Deepnude app taken offline after backlash

The app's creator pulled the software siting ethical concerns

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Triple J reported that the app called 'Deepnude,' which could render images of clothed women, but not men, into fake nude images had been available for several months. After an article appeared in tech website 'Motherboard' the surge of interest caused the developers site to crash. This led to the developer pulling the app, citing the potential for abuse.

This is an odd statement to make given that the abuse - which is also a crime - always occurs when the app is used exactly as intended. 

"We created this project for user's [sic] entertainment a few months ago," the app's Twitter account tweeted on Friday morning.

"We thought we were selling a few sales every month in a controlled manner. We never never thought it would become viral."

"If 500,000 people use it, the probability that people mis-use it will be high." 

The fact that this app was created in the first place is indicative of an indifference to women's privacy and autonomy. That so many visitors to the site caused it to crash shows that in a porn saturated culture, where thousands of images of women are available online, there is still a huge market demand for images of non-consenting women. It doesn't matter if a woman isn't willing to pose nude, anyone using this app could virtually force her to appear as though she has.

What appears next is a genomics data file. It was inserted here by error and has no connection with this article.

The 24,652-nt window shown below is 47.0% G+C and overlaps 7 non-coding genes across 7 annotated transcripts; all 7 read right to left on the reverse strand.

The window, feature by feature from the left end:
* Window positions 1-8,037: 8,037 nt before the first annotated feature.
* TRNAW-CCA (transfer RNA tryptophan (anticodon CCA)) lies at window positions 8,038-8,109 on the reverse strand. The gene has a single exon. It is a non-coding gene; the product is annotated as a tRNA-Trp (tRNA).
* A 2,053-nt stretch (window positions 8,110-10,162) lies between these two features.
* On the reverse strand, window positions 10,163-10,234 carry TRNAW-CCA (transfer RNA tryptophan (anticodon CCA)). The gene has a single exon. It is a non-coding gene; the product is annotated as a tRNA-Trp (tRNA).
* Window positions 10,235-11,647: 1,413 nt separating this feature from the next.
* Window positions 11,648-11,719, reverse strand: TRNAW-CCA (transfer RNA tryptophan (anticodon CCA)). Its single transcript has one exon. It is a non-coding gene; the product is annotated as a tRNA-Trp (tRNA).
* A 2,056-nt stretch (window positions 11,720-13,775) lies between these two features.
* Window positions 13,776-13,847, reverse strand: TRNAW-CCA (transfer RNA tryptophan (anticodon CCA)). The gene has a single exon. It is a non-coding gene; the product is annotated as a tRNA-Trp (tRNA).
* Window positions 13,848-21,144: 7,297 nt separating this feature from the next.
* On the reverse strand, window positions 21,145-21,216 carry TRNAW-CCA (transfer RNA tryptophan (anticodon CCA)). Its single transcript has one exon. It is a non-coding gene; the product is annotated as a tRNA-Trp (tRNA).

As reported in Triple J, using this app to create fake nude images amounts to image based abuse. This is a crime.

Placing a person's face onto a nude body and then showing this to others is image-based abuse. Since May last year, it's been illegal in New South Wales - punishable by up to three years jail and an $11,000 fine. South Australia, the ACT and WA have followed suit, while in Victoria it could come under the criminal offence of image-based sexual abuse.

Many jurisdictions also have laws that ban the use of a carrier service to menace or harass, which can be used to prosecute cases of revenge porn. In August last year, the Commonwealth passed federal revenge porn legislation, introducing civil penalties of up to $105,000 for individuals and up to $525,000 for corporations if they do not remove an image when requested to by the eSafety Commissioner.

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